Intraoperative Imaging

Further development in the capacity to do image-guided surgery is the recent creation of intraoperative imaging for immediate confirmation of surgical manipulation. Over the last decade a number of solutions to the problem of immediate verification of surgical effect have been offered (47).

One of the earliest was the GE Signa System, which has an open MR design allowing navigation in real time within the magnet and immediate update of resection (48). This technology allows surgery to be done in the magnet. The patient is managed in precisely the same way he or she would be in a traditional operating room. All the instruments and anesthesia equipment are nonmagnetic. The result is an operating system in which the surgeon has MRI vision with the capacity to confirm his or her surgical effect immediately.

Using this device, which is situated at the Brigham and Women's Hospital in Boston, our group has done over 700 craniotomies for brain tumor. These have primarily been resections for low-grade or recurrent tumors, although anaplastic gliomas and glioblastomas have also been removed in this device. Our complication rate has been the same as in the traditional operating room. In terms of infection and other surgical problems, the instance of immediate neurologic deficit is lower than in the traditional operating room because of the ability to see residual tumor. With transsphenoidal procedures, the leakage of spinal fluid is slightly more prevalent because more aggressive surgery is suggested.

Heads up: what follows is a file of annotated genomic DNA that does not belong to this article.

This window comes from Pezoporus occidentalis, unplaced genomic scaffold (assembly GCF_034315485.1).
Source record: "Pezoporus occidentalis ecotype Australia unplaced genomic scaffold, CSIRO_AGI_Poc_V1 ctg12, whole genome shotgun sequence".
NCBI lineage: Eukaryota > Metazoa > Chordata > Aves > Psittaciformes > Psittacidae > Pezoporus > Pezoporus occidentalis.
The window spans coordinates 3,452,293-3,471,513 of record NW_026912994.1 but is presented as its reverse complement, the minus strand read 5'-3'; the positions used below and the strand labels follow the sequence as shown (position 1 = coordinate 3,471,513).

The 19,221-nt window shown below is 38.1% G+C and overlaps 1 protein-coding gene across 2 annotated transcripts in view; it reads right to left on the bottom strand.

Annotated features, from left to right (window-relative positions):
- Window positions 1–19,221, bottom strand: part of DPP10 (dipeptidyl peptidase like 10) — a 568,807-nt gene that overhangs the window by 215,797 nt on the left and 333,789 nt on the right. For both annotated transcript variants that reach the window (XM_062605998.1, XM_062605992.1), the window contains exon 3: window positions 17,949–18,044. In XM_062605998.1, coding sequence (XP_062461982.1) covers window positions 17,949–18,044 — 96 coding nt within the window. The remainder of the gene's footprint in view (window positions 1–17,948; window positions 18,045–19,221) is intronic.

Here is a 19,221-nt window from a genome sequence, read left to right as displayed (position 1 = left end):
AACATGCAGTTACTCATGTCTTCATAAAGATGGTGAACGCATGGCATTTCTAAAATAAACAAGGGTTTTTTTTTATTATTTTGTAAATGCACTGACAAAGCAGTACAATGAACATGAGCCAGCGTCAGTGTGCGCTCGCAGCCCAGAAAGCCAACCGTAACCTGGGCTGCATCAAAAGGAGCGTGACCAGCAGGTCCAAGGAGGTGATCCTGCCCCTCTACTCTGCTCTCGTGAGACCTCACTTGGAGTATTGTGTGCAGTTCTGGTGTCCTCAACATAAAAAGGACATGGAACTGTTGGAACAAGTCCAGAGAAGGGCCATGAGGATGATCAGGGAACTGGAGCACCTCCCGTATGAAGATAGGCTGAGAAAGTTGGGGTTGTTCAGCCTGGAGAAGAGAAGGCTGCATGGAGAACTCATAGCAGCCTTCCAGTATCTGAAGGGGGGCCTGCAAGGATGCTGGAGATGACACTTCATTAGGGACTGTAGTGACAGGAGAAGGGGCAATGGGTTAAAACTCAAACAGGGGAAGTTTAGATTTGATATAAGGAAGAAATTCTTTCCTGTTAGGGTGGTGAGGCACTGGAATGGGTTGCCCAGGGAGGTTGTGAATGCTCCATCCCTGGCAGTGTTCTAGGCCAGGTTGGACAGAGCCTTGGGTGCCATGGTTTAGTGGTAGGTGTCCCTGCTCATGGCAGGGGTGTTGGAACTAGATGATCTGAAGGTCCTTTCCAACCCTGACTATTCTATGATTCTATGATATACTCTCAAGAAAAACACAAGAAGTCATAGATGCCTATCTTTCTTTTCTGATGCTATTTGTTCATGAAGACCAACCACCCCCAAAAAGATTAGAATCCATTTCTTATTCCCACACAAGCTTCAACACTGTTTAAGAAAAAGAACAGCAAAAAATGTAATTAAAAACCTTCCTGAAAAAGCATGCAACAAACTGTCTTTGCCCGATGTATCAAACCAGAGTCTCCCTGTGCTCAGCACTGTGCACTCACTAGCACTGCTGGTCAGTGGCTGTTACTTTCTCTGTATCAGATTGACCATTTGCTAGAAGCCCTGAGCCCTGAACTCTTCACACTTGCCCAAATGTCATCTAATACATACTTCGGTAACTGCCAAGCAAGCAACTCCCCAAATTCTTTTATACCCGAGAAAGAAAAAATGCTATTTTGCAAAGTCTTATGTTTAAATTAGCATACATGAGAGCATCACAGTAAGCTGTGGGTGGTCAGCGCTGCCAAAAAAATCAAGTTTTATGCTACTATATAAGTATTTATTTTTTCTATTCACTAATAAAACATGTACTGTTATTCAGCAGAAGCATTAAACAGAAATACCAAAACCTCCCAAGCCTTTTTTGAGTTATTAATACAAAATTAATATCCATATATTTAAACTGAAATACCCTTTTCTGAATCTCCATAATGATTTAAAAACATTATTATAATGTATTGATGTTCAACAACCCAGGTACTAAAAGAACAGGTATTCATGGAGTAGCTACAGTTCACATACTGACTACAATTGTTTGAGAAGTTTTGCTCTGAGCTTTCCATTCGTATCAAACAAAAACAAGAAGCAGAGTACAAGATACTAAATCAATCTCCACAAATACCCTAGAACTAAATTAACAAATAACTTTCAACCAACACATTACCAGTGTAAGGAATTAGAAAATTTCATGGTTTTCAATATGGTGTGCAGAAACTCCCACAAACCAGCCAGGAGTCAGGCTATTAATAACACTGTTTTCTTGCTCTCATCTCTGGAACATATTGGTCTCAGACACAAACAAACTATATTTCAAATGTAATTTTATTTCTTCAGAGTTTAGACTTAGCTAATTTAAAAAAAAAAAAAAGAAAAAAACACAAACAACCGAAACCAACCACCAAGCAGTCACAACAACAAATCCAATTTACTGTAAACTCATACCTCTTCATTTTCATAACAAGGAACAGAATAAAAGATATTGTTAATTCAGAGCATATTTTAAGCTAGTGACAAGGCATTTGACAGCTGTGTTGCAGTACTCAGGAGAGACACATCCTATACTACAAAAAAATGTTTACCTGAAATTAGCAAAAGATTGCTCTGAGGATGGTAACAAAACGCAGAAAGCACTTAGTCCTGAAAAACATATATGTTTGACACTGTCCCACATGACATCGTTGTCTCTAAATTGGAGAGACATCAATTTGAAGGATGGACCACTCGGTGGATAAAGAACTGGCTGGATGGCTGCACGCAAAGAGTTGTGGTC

A similar solution to the problem of intraoperative verification of removal is the concept of moving the patient into and out of the MR scanner. This has been particularly useful in the Siemens Magnetom System, in which the operating table is moved in and out of the scanning device. Fahlbusch et al. have used this concept, first for the 0.2-T scanner and then for the 1.5-T scanner, with very good intraoperative pictures (49,50). (See Chapter 6.)

A third solution has been to bring the scanner to the patient. An elaborate example of this is the IMRIS System, in which the 1.5-T intraoperative MR scanner is brought from a shielded cage into the region of the patient to obtain high-quality images and verify removal of tissue (51). One advantage of this system is that the room can be used for traditional surgery when it is not being used for intraoperative imaging. Such devices have been described in detail, and the applications they bring to tumor surgery are significant, with markedly improved resections. They have also demonstrated their usefulness for low-grade gliomas, pituitary adenomas, and malignant gliomas.

A variant that is increasing in popularity is the Odin PoleStar System, which gives a limited view of the brain, and has modest navigational capacities but can be used within the traditional operating room (52,53). This is a very low-field (0.1-T) magnet, but it may be useful for some applications.

These developments in image-guided surgery have made it possible to consider very different approaches to be certain that the desired result is achieved in planning surgery. They are extremely important as new advances in minimally invasive neurosurgery.

These techniques may also be combined with other minimally invasive techniques so that endoscopy, for example, can be combined with image-guided frameless systems or the intraoperative MR to think about new ways of guiding endoscopes (54-56).

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